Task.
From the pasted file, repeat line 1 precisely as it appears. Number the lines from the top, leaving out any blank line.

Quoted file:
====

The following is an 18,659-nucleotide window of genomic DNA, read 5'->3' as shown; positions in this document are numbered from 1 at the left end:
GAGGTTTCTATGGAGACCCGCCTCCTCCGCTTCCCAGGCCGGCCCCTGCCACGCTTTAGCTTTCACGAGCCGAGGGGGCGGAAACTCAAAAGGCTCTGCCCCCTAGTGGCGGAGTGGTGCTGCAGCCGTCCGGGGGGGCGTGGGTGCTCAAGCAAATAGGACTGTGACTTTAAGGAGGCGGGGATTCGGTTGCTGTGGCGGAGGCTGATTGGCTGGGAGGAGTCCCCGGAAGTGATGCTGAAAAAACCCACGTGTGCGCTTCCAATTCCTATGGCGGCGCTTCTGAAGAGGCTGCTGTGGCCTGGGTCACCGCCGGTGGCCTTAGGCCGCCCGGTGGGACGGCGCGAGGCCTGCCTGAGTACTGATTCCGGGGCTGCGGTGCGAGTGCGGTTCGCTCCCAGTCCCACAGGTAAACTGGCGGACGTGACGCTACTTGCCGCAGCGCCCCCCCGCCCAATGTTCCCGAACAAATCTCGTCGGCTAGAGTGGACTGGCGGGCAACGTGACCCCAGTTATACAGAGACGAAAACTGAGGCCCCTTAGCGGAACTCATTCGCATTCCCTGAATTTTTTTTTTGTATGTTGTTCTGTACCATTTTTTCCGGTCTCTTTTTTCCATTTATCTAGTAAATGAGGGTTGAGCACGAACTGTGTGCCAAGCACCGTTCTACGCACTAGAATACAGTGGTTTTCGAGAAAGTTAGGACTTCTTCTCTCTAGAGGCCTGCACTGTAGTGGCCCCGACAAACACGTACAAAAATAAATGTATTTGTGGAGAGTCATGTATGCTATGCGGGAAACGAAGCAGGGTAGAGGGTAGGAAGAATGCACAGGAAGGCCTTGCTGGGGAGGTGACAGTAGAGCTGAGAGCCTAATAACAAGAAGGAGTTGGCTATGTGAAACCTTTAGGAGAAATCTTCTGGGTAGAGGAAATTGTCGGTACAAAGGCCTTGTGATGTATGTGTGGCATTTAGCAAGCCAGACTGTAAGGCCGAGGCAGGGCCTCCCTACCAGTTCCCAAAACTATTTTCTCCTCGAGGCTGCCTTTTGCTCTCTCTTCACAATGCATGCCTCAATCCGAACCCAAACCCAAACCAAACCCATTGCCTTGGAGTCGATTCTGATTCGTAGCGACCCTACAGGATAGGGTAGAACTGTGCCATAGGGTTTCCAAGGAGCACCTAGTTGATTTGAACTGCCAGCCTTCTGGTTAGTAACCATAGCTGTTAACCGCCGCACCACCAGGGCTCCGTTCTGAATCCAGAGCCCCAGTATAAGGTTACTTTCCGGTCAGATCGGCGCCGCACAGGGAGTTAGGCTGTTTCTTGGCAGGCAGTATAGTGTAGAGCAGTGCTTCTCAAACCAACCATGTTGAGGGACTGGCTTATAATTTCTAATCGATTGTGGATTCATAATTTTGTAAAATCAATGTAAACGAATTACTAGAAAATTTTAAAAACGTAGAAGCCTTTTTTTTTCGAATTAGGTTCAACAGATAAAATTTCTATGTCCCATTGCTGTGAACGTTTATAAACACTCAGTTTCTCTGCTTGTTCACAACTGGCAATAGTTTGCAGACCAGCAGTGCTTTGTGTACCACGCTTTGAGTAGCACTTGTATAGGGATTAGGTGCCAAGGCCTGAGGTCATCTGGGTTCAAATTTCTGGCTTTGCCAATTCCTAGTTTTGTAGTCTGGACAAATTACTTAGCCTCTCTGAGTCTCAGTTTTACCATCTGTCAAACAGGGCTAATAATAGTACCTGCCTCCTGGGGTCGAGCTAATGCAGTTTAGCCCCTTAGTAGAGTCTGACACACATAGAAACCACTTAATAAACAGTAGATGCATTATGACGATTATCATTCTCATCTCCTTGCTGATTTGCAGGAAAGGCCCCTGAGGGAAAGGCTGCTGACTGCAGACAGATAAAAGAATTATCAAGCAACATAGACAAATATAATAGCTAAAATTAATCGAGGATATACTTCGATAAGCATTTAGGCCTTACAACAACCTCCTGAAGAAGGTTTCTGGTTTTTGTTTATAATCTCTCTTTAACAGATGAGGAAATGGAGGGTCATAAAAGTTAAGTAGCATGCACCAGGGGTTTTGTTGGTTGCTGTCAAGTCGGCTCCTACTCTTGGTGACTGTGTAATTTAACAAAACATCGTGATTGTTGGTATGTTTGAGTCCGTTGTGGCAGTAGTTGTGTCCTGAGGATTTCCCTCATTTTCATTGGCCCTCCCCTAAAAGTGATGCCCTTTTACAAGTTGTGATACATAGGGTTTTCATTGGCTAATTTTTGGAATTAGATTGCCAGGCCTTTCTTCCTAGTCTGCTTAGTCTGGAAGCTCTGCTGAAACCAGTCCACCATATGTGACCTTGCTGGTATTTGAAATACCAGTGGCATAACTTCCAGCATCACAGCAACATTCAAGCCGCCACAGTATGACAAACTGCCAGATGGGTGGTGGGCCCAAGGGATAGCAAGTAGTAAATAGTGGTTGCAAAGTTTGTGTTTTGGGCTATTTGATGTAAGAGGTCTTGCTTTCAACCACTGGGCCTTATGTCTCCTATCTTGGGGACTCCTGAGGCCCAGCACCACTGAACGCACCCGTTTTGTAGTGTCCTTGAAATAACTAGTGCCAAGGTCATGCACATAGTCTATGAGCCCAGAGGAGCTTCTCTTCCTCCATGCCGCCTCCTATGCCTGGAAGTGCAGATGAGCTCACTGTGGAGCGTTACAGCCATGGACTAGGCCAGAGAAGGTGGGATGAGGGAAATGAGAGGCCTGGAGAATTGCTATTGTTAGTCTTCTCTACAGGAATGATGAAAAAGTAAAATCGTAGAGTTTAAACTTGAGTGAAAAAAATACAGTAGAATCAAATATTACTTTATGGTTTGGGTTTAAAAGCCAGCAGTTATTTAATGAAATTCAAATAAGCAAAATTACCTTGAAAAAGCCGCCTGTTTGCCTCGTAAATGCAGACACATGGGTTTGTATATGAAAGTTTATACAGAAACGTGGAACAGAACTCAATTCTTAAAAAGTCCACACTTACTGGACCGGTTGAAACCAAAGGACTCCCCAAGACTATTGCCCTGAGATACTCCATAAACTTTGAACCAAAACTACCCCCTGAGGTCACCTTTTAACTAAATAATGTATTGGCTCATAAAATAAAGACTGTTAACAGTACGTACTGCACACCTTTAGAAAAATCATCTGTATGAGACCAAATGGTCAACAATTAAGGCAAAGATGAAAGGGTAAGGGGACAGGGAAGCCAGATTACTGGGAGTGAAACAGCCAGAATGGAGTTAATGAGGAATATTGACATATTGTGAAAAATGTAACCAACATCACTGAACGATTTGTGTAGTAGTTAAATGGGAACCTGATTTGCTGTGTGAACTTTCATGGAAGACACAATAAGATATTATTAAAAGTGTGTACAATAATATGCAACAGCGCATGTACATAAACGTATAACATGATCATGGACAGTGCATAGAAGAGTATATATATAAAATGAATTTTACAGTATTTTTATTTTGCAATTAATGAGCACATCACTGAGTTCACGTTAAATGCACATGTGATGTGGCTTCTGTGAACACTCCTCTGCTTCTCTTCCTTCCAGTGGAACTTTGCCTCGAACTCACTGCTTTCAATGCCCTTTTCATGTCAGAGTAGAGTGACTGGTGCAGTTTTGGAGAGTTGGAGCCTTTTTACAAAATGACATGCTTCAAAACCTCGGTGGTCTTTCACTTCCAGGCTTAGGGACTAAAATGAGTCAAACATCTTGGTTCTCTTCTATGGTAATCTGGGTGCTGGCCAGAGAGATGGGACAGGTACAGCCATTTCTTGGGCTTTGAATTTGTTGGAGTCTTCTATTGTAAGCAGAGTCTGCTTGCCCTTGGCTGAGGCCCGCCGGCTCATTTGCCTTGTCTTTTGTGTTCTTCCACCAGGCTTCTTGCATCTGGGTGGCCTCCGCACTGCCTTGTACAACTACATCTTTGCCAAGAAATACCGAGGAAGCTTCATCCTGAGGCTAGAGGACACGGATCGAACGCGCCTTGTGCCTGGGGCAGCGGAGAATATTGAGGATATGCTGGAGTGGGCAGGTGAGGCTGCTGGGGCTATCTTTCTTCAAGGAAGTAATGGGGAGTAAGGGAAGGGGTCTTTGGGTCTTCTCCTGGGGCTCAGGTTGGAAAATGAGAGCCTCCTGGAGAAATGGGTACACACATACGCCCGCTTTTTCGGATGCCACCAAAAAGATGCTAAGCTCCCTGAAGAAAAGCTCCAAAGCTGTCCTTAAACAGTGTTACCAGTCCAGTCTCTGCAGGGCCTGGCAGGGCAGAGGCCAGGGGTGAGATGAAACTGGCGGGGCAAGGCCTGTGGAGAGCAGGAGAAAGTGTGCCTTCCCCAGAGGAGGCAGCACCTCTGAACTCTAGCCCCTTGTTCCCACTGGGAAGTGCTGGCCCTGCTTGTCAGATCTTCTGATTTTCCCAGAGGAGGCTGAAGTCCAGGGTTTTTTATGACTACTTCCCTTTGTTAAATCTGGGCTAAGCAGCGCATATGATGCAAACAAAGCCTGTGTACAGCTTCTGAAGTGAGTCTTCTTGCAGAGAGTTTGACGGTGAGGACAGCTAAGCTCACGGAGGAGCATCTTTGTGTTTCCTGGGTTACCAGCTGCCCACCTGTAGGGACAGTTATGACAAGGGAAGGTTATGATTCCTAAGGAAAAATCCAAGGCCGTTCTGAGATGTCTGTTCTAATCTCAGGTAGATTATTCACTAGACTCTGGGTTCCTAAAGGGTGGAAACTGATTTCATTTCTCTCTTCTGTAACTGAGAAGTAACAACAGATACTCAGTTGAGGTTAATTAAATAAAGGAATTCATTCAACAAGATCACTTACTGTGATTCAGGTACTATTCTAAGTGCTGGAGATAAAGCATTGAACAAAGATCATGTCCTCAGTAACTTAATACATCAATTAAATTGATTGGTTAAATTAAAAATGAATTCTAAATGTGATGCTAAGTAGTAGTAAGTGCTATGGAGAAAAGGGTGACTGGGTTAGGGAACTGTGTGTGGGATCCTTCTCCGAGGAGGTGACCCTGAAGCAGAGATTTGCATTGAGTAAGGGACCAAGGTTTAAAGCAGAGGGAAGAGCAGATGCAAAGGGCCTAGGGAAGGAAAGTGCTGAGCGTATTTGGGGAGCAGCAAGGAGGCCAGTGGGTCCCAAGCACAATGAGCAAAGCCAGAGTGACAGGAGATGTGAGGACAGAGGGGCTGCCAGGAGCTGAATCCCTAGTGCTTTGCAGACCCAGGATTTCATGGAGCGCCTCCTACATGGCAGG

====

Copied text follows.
The following is an 18,659-nucleotide window of genomic DNA, read 5'->3' as shown; positions in this document are numbered from 1 at the left end: